• brian

      Umm no. We need to let them know, that we will not make the war easy for them. We are not going to fight in their theatre where they get to have all those clustered defenses and ABM’s. We have to let them know if they try to take tiawan, we will strangle their supply routes and pick off their navy from afar before moving in. That if you want to fight, you will fight on our terms, not yours.

    • STemplar

      I say we sell Taiwan what they need to defend themselves and make a military option cost prohibitive for the Chinese. Since Taiwan can’t seem to work a unified desire to be an independent country, I’m not sure why we would waster American blood and money fighting over it.

      These discussions about Taiwan always devolve into something like an Xbox game and discussions of why we need 10 million F22s. Taiwan doesn’t exist in a bubble and the repercussions of a military intervention by China would be disastrous for them.

      I think China simply doesn’t want to trust to others for securing their economic interests around the globe. I think they realize how precarious their position is and how easy it would be for a much lesser country to really hurt them by impeding the oil flow from the Gulf.

  • Tom

    China is a rising power, moving out into the world that it used to watch pass by from its door step. I don’t think Japan or US should worry much about the Pacific. The Indian Ocean is where its at, control of that region with its two chock points, one in the Middle East, and the other in the straits of South East Asia, and current history of Pirates. Maybe we should get the Chinese involved more with Pirate Hunting duty, I bet it won’t be much catch and release with them, and it won’t be on CNN either.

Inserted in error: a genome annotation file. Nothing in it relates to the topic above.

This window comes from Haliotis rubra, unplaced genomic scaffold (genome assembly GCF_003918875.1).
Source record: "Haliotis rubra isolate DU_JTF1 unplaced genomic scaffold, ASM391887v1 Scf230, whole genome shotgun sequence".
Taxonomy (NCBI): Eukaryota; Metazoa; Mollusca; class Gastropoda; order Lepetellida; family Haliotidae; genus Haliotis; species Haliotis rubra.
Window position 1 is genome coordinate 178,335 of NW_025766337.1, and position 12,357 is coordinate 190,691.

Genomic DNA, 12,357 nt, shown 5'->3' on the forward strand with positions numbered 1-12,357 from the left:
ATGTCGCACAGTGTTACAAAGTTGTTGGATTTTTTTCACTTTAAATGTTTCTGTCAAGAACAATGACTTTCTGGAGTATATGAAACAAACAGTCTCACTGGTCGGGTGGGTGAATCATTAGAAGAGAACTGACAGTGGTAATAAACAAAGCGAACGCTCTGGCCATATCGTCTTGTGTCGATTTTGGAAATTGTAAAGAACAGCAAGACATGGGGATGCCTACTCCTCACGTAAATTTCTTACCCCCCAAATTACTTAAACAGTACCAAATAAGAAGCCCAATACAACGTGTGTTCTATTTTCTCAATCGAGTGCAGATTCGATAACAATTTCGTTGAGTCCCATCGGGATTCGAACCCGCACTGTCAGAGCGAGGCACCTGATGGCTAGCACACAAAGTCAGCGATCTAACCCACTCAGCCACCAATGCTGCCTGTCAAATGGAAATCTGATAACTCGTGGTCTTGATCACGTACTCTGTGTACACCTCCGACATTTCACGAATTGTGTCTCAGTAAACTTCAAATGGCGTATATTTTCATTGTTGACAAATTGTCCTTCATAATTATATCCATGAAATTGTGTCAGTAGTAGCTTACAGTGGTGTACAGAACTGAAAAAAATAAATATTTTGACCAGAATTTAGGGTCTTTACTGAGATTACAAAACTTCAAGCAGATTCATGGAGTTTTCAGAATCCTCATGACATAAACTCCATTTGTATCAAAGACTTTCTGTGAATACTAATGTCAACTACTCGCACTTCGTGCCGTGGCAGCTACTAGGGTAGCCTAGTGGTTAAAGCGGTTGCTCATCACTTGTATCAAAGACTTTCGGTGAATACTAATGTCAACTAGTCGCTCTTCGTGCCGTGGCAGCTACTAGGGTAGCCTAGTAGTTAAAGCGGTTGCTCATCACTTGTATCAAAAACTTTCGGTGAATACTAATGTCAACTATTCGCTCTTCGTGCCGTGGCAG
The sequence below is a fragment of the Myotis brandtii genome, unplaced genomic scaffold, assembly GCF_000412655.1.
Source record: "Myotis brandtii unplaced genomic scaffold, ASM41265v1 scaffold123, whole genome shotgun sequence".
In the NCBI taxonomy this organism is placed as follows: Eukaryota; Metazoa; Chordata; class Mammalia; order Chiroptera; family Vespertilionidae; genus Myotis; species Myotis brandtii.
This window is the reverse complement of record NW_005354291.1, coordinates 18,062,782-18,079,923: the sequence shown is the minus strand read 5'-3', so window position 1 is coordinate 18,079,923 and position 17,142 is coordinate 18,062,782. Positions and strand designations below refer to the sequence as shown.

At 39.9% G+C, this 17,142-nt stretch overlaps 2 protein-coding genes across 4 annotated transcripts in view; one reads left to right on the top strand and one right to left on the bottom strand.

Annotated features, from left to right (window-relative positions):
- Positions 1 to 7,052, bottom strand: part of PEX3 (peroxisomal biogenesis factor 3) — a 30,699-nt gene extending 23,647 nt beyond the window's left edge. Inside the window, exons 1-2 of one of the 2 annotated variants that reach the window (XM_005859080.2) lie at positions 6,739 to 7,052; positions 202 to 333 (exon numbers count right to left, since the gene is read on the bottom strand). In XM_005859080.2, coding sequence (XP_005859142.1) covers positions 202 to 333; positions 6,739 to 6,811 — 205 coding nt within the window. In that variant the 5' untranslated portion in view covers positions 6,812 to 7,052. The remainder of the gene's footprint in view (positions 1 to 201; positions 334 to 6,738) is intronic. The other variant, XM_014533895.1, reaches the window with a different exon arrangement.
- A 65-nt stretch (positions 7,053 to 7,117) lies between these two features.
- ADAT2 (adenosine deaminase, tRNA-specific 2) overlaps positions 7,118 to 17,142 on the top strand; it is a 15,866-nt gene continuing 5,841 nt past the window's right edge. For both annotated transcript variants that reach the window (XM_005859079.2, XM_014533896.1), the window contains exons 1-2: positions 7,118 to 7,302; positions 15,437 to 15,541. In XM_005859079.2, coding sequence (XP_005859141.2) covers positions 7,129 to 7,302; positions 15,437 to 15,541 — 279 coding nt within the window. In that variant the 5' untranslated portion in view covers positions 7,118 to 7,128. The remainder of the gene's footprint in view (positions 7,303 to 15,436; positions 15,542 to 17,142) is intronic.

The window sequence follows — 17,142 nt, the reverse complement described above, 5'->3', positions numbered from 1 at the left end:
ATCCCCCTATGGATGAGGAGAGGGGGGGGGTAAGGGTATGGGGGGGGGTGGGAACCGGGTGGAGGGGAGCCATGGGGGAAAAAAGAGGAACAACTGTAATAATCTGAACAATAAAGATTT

• J Weich

      For about 3000 of the last 3500 years, China has been the most advanced nation on earth. They will soon be again and there is absolutely nothing we can do about it.

      We live in interesting times.

    • orey

      i like the way you think !

  • Skyepapa

    China is hunting pirates and is using the experience to troubleshoot it’s projection techniques.…

  • Anymouse

    SecDef : ‘Why do we need 11 carriers?’

    The day is coming when we will be walking softly and carriing a very small twig.

    • J Weich

      Nice one!

    • laronfrz1